The story already has an inherent flaw to it, as you've undoubtedly noticed: I'm the one narrating the thing. So you know there won't be much at stake for me. I'll live through it.
The narrator is telling us more than he thinks here. He's obsessively self-conscious, has some issues with self-esteem, and likes to be in control. We learn later that he is a failed screenwriter, which explains his belief that any narrative he creates is inherently flawed. He also says that he will live through it, but after one reaches the conclusion, it's not so clear that the narrator has lived through it. The physical body is still alive but who is the narrator? Does he have an identity, or has that been murdered along with the others. The body originally belonged to Matthew Helms, an aspiring screenwriter from Indianapolis who travelled to Los Angeles to fulfill his creative dreams, but as the narrator states in reference to Matthew: "I don't even know who that is anymore."
Most identity theft involves stealing and using information to fraudulently acquire money. The narrator takes it a step further. Because of the scarring from an acid attack, he needs their faces too. He hangs the masks in a closet and slips them on and off his face like clothing. He applies oil to them to keep the skin supple. You don't want a mask cracking to pieces and falling off. That would be awkward. He targets men who are similar to his body type and who have no friends or family in the immediate vicinity. He rotates from one identity to another, keeping up the appearance that all these people are still alive, conscientiously stopping by their appartments and putting in an appearance at their job sites. No one really cares about them--a sad comment on our society--so no one asks many questions. The narrator rents an apartment under an assumed name, an anagram of "THE LONE RANGER," and challenges us throughout the story to unravel his alias. No one asks any questions about Matthew Helms disappearance either. The sawing, cutting, burning, and disposal takes place off stage.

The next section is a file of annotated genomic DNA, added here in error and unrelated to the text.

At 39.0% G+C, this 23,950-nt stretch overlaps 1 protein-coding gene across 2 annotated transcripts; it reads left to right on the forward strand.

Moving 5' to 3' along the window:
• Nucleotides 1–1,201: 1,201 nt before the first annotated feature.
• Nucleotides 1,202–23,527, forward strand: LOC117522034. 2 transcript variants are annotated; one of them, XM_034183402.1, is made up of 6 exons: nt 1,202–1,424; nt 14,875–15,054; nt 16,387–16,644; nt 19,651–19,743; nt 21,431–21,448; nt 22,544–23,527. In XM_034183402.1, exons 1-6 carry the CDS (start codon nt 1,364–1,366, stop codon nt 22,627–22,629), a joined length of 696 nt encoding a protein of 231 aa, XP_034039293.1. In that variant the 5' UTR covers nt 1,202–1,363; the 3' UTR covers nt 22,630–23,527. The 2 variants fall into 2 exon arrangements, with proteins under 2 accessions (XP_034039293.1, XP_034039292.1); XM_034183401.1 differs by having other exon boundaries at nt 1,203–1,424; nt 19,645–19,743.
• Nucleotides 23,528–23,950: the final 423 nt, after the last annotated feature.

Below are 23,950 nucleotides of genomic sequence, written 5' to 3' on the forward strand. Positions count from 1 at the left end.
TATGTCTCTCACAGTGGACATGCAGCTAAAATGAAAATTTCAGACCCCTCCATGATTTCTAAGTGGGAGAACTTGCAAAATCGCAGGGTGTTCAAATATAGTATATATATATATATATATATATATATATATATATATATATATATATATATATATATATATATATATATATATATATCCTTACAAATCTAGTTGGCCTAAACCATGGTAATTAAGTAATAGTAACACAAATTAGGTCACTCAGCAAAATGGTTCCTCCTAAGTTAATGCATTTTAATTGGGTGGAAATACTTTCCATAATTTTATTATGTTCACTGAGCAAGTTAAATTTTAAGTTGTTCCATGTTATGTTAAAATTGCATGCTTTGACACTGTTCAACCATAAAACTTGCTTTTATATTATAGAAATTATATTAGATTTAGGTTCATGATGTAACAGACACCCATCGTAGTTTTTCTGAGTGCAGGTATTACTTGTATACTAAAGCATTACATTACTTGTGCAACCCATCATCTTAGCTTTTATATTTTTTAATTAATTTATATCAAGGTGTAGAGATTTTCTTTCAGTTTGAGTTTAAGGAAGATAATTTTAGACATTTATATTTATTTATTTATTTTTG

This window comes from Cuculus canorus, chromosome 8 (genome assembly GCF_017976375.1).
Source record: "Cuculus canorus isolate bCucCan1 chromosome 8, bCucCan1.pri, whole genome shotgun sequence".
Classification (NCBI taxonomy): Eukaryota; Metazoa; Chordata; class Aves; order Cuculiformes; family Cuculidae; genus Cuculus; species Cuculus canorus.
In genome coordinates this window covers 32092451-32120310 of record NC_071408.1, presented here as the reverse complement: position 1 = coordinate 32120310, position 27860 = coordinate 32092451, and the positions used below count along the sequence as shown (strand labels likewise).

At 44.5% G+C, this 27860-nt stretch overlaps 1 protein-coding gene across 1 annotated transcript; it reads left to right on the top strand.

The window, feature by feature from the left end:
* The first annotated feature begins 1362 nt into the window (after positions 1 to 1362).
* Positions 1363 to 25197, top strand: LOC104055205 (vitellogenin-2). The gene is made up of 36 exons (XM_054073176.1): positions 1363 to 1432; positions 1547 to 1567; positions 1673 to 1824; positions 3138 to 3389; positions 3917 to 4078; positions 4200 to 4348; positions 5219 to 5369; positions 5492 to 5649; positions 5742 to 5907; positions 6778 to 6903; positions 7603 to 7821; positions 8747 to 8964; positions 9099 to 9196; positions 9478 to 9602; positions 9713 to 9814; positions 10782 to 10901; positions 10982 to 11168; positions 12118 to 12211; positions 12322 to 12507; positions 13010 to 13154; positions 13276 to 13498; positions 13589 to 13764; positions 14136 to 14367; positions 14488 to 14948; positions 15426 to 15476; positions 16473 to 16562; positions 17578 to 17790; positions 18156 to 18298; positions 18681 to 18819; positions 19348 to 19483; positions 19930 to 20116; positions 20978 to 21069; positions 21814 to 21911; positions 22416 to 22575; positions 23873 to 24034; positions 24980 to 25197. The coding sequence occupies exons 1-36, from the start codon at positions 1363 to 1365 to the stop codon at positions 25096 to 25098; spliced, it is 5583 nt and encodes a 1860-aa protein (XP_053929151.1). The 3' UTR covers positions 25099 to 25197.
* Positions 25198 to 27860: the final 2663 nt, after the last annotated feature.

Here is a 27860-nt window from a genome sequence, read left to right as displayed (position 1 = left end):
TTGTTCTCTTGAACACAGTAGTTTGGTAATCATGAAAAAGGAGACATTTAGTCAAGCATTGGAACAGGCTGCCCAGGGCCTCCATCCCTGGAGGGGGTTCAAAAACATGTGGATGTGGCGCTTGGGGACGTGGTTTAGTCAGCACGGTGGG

The narrator can be whomever he wants, whenever he wants, and Matthew Helms is a fading memory until an old friend from high school contacts him through a social networking account, his last tie to Matthew Helms. The old friend is Sharon Templeton, a "vivacious brunette" who has just moved to Los Angeles and wants to resume their friendship. Her request stuns him. He hasn't heard from her in fifteen years. "The time sure flies when you're somebody else." He ignores and deletes a couple messages from her but she won't stop. Perhaps there is still a bit of Matthew left inside:
[B]efore I know what I'm doing, I've bent over the keyboard and started typing.... And before I realize it, I've already clicked SEND.
Against his better judgement, he agrees to meet her for coffee, but who should meet her and what are they going to say? And wouldn't Sharon be another perfect target, alone and friendless in a big, new city. Should he try on a new gender, too?
In the denoument, the narrator tells us that he's "quite the unreliable narrator," and mocks any disappointment we might feel at the story's anticlimax. The narrator is in charge, choosing the cast of characters, inhabitting their identities, and directing their actions. Other than that pesky Sharon, the narrator has created a perfect fictional world. Perhaps. Matt's last social networking account bites the dust. The coffin has been sealed on that life. The narrator suggests we're more like him than we realize.
We all like to wear our little masks, pretending to be someone we're not for the people around us.
To read more about Milo Fowler's writing, visit his website at www.milo-inmediasres.com.